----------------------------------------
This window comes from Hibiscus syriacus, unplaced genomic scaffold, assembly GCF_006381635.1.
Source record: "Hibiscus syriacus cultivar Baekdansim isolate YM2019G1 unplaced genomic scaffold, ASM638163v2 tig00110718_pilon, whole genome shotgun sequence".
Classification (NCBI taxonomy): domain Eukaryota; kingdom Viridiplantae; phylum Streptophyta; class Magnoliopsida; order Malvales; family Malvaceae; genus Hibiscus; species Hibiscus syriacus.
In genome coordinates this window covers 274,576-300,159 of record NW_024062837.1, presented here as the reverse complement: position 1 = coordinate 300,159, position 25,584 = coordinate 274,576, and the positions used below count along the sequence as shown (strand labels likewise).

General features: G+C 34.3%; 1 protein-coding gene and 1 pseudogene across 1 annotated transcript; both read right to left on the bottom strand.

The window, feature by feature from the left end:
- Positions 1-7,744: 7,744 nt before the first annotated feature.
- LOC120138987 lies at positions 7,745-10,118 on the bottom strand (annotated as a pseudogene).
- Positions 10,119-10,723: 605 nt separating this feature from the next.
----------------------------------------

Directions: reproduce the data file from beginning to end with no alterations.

This window comes from Hibiscus syriacus, unplaced genomic scaffold, assembly GCF_006381635.1.
Source record: "Hibiscus syriacus cultivar Baekdansim isolate YM2019G1 unplaced genomic scaffold, ASM638163v2 tig00110718_pilon, whole genome shotgun sequence".
Classification (NCBI taxonomy): domain Eukaryota; kingdom Viridiplantae; phylum Streptophyta; class Magnoliopsida; order Malvales; family Malvaceae; genus Hibiscus; species Hibiscus syriacus.
In genome coordinates this window covers 274,576-300,159 of record NW_024062837.1, presented here as the reverse complement: position 1 = coordinate 300,159, position 25,584 = coordinate 274,576, and the positions used below count along the sequence as shown (strand labels likewise).

General features: G+C 34.3%; 1 protein-coding gene and 1 pseudogene across 1 annotated transcript; both read right to left on the bottom strand.

The window, feature by feature from the left end:
- Positions 1-7,744: 7,744 nt before the first annotated feature.
- LOC120138987 lies at positions 7,745-10,118 on the bottom strand (annotated as a pseudogene).
- Positions 10,119-10,723: 605 nt separating this feature from the next.